Young Asian-Australian Creators Taking the Art World By Storm

All our favourite artists receiving international acclaim, competitive awards and prestigious exhibitions for their amazing work on the Asian-Australian cultural identity.

Photo | Bryan Dalli

The commission, presentation and practise of contemporary art is something that significantly shapes our world and cultural landscape. From artistic mediums like photography to abstract painting, performance to sculpture, artists can use their creativity to start a dialogue or conversation piece. And to confront their audiences with a message or story. 

In Australia, we have a rich artistic history, with a plethora of different museums and exhibitions (here’s a couple of secret galleries in Adelaide) celebrating both traditional and contemporary art. And in a melting pot society like Australia where our citizens come from all around the world, many Australian artists also have Asian heritage. Sometimes their work is informed and rooted in celebration, depiction or education of their culture. And as we head into the future, many of these artists are young. Plus they come with fresh, revolutionary ideas. Here are some of our favourite young Asian-Australian artists, from the well-known to the up-and-coming.

#1 Kentaro Yoshida

Photo | Art Gallery NSW

Kentaro Yoshida is one our favourite Asian-Australian artists making waves at the moment! He was born in Japan, and grew up in a rural fishing village before making Australia his home when he was just 18. An accomplished artist and illustrator working on both traditional and digital canvases, his unique style has been hand-painted, made into stickers, plastered as a mural across enormous public spaces. You name it, he’s done it all. He’s worked with the likes of Fanta, Levi’s, Converse, BMW, Blink-182 and has appeared in numerous esteemed exhibitions – his most recent at the At Gallery of NSW. Check out a selection of his works here.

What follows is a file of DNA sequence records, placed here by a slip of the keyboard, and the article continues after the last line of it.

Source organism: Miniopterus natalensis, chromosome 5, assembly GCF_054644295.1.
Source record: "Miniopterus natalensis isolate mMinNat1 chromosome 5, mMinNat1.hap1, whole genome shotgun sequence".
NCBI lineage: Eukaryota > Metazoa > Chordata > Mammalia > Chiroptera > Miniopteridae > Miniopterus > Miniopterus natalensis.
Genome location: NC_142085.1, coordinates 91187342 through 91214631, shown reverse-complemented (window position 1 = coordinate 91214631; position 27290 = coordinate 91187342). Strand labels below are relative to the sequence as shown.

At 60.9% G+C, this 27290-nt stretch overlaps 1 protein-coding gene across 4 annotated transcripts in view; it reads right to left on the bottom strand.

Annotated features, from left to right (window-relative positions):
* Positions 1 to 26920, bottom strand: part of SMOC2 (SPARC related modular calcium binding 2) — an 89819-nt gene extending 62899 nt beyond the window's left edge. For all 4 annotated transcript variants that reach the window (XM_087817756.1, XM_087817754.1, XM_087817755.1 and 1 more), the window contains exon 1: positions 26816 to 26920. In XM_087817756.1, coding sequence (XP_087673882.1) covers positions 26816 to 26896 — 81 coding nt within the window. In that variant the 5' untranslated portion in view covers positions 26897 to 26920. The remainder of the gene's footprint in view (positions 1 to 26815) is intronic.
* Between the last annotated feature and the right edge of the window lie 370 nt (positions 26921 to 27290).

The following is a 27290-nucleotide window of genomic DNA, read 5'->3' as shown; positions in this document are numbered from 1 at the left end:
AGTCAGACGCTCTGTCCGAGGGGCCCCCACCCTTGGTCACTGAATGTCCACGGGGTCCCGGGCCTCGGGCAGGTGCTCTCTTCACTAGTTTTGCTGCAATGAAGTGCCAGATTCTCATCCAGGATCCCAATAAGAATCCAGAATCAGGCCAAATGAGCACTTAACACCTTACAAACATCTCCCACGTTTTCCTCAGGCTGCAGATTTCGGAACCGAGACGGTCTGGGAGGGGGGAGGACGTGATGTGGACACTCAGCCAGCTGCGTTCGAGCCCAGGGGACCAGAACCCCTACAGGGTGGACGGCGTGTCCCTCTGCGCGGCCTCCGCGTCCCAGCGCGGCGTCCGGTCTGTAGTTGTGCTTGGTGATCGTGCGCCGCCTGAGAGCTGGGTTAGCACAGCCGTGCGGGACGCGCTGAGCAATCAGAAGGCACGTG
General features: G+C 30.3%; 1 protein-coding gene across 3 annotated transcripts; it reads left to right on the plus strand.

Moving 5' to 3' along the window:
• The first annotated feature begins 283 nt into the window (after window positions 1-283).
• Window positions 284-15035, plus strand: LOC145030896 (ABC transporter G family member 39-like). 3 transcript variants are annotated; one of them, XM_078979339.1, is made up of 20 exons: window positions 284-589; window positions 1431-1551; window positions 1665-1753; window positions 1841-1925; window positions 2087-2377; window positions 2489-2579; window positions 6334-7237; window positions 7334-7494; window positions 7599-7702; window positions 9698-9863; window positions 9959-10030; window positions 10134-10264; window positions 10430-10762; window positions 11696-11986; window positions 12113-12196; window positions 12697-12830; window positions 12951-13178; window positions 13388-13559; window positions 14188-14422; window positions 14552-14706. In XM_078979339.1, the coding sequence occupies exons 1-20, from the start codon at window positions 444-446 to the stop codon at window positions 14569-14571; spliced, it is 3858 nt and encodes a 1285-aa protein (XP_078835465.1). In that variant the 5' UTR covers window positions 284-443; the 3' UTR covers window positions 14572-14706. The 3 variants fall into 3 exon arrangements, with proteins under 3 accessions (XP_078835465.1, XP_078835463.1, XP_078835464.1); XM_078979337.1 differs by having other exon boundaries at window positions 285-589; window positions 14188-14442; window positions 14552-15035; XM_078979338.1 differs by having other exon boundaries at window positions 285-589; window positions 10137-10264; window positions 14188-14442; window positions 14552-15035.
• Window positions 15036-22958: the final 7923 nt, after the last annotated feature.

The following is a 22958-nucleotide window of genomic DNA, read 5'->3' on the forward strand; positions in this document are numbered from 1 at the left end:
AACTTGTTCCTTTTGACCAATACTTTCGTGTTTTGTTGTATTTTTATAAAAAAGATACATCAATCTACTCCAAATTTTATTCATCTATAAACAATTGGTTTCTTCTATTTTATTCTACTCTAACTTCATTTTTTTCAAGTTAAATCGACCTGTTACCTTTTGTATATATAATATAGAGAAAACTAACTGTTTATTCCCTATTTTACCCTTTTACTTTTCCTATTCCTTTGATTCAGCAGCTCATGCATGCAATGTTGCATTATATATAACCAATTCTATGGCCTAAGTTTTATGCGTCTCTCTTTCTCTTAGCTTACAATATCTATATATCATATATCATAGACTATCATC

His quirky style, while influenced to an extent by our Australian beach culture, is also notably informed by his Japanese upbringing. He credits manga as a big influence, as well as stories of yōkai, supernatural characters and old Japanese legends. Fun fact – Yoshida studied Visual Communication at UTS upon moving to Australia, and apparently couldn’t speak English at all when he arrived! Now, he’s a full-blown native and still resides in the Northern Beaches of Sydney where he surfs every day.

#2 Apple Xiu Yi

Apple Xiu Yin Painting on a wall
Photo | Talent Art School

Apple Xiu Yin was born to a family of artists in China, and decided to be an artist herself. So she moved to Australia to study art at TAFE NSW and UNSW. She has a very unique technique and style, using a large breadth of colours in her palette to enrich the details in her artistic depictions. 

Apple specialises in oil painting, printmaking, ceramic painting, photography and even animation. Although she is most famed for her portraits, winning high esteem from her peers and is a reputable portrait artist within Australian art circles. She is a dual Archibald Prize Finalist. One of the highest honours in Australian art, let alone achieved twice. She spends her free time running exhibitions, workshops and presentations.

#3 Rani Pramesti

Rani Pramesti Sitting
Photo | Rani P Collaborations

Rani Pramesti is Chinese, Javanese and Indonesian, and splits her time between Melbourne, Jakarta and San Francisco. Her work is multidisciplinary and really pushes the boundaries of medium, expanding across performance art, curated conversations and installations. She leads artistic teams under the banner ‘Rani P collaborations’ to focus on storytelling, technology and cultural exchange. 

Initially studying social work, she graduated from the Victorian College of the Arts and is passionate about collaborating with underrepresented communities in the arts. She has dedicated herself to numerous incredible initiatives with Diversity Arts Australia, City of Maribyrnong’s Phoenix Youth Hub and Australia Council for the Arts’ Capacity Building program, among many others. Her work investigates themes of migration, discrimination and difference. Plus she has been featured in a number of incredible reputable exhibitions and festivals including Carriageworks and Sydney Fringe Festival.